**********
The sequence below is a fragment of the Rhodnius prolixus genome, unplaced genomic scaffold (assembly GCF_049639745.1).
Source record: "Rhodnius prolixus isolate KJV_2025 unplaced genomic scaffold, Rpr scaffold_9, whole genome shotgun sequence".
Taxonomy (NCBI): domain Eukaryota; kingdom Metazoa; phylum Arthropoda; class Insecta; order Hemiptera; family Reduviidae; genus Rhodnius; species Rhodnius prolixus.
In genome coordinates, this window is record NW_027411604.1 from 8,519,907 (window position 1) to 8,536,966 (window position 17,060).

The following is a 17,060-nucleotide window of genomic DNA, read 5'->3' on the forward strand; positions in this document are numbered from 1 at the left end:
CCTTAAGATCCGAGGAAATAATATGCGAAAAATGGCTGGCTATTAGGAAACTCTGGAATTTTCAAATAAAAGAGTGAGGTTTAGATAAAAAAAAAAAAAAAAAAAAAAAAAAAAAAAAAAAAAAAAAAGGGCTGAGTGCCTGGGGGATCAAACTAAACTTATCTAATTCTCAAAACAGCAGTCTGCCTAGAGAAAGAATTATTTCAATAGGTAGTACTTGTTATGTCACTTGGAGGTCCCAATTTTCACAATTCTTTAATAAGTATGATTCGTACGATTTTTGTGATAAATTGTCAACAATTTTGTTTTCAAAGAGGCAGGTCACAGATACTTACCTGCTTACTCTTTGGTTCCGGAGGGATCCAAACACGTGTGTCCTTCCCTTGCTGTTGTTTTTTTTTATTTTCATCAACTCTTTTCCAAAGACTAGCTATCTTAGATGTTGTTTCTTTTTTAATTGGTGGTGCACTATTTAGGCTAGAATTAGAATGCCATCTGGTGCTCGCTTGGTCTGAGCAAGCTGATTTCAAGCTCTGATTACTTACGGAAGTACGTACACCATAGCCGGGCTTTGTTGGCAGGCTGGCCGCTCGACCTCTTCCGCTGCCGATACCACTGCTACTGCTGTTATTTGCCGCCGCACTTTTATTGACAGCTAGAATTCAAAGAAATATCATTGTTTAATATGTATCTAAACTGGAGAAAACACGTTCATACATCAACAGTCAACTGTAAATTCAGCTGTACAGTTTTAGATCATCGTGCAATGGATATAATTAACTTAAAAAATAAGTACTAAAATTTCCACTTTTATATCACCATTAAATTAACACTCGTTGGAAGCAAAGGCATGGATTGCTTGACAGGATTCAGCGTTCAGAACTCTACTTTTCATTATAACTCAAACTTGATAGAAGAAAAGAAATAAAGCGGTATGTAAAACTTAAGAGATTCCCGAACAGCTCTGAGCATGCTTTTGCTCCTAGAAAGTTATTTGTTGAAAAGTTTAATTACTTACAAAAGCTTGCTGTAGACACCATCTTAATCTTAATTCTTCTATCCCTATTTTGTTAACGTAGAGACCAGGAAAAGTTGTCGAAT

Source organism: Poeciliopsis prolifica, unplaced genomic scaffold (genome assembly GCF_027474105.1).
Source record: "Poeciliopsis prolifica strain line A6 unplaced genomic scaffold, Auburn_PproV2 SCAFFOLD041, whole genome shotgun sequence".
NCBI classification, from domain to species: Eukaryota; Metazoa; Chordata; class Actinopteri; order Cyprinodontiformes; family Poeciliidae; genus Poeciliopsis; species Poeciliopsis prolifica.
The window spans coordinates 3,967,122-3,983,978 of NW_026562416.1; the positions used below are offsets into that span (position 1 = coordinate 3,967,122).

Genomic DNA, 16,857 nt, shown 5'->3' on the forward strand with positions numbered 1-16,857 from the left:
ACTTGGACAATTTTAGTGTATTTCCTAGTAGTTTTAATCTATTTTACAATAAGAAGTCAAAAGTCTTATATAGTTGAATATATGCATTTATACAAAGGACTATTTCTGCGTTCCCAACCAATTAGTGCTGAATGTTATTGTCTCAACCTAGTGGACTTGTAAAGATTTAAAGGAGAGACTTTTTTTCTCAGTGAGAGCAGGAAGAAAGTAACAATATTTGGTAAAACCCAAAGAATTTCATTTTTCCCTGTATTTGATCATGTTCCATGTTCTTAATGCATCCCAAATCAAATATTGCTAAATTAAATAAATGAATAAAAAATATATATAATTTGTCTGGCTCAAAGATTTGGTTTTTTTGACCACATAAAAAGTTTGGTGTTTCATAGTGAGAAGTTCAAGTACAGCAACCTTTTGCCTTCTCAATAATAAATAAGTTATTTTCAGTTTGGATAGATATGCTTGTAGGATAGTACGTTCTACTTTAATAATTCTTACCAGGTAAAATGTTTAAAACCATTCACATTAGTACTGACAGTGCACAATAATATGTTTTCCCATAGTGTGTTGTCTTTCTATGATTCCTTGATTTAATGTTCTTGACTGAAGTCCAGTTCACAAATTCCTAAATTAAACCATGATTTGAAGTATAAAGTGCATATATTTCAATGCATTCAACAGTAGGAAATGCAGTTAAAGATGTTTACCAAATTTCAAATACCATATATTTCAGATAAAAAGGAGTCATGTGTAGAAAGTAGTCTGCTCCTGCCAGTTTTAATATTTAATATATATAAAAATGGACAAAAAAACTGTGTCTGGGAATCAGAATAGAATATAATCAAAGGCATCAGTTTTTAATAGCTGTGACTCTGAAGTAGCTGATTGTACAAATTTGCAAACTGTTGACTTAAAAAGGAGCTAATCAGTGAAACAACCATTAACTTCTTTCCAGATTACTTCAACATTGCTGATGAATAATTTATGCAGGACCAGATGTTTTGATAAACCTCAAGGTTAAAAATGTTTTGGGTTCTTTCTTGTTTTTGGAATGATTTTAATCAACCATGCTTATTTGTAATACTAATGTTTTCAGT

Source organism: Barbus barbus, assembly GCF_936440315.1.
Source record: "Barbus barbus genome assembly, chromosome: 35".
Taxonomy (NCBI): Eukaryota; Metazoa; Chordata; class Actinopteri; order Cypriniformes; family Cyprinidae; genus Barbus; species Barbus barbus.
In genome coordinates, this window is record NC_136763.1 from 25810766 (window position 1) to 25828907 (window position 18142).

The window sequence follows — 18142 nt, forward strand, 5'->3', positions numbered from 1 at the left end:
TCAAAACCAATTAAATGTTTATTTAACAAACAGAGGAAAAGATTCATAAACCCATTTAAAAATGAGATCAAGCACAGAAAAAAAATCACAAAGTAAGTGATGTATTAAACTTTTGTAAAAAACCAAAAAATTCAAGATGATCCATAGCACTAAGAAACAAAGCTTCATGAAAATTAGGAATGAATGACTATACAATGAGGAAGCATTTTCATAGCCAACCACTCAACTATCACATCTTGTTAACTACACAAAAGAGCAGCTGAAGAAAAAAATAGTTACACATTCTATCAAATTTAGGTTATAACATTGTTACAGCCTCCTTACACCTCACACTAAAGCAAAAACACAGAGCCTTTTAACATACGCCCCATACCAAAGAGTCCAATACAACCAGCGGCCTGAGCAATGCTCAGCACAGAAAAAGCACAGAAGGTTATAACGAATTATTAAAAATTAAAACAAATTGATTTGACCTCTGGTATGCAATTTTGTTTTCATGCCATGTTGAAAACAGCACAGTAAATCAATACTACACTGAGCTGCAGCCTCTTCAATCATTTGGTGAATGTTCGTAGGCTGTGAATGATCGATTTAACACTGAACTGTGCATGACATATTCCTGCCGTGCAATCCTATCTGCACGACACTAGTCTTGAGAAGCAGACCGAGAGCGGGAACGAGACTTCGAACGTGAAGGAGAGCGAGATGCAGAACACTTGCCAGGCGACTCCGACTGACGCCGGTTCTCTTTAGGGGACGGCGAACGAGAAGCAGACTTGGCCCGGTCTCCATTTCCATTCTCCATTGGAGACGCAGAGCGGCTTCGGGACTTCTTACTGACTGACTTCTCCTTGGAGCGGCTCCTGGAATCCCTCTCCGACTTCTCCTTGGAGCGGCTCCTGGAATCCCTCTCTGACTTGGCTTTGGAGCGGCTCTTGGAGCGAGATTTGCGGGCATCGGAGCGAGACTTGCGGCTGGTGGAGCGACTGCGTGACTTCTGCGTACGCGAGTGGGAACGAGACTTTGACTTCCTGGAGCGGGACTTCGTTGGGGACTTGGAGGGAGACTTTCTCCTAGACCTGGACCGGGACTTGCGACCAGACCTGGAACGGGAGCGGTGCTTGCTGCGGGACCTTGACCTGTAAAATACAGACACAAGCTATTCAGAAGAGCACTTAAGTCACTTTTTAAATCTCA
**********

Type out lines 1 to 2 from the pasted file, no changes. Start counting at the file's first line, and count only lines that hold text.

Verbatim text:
The sequence below is a fragment of the Rhodnius prolixus genome, unplaced genomic scaffold (assembly GCF_049639745.1).
Source record: "Rhodnius prolixus isolate KJV_2025 unplaced genomic scaffold, Rpr scaffold_9, whole genome shotgun sequence".